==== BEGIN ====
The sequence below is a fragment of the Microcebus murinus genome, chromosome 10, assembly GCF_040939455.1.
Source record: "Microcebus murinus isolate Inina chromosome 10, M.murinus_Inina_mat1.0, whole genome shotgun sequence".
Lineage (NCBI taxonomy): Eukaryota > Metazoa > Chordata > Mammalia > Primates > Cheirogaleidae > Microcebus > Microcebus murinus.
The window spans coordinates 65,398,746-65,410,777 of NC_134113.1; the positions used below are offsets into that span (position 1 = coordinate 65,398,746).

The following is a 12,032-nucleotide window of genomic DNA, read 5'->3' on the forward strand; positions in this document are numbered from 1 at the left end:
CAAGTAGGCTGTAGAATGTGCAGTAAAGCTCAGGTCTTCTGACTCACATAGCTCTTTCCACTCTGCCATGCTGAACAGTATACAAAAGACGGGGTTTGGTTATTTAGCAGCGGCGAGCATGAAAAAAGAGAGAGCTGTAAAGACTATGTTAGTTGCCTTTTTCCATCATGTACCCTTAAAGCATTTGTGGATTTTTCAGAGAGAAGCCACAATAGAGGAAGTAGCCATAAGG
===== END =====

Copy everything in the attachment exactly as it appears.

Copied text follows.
The sequence below is a fragment of the Microcebus murinus genome, chromosome 10, assembly GCF_040939455.1.
Source record: "Microcebus murinus isolate Inina chromosome 10, M.murinus_Inina_mat1.0, whole genome shotgun sequence".
Lineage (NCBI taxonomy): Eukaryota > Metazoa > Chordata > Mammalia > Primates > Cheirogaleidae > Microcebus > Microcebus murinus.
The window spans coordinates 65,398,746-65,410,777 of NC_134113.1; the positions used below are offsets into that span (position 1 = coordinate 65,398,746).

The following is a 12,032-nucleotide window of genomic DNA, read 5'->3' on the forward strand; positions in this document are numbered from 1 at the left end:
CAAGTAGGCTGTAGAATGTGCAGTAAAGCTCAGGTCTTCTGACTCACATAGCTCTTTCCACTCTGCCATGCTGAACAGTATACAAAAGACGGGGTTTGGTTATTTAGCAGCGGCGAGCATGAAAAAAGAGAGAGCTGTAAAGACTATGTTAGTTGCCTTTTTCCATCATGTACCCTTAAAGCATTTGTGGATTTTTCAGAGAGAAGCCACAATAGAGGAAGTAGCCATAAGG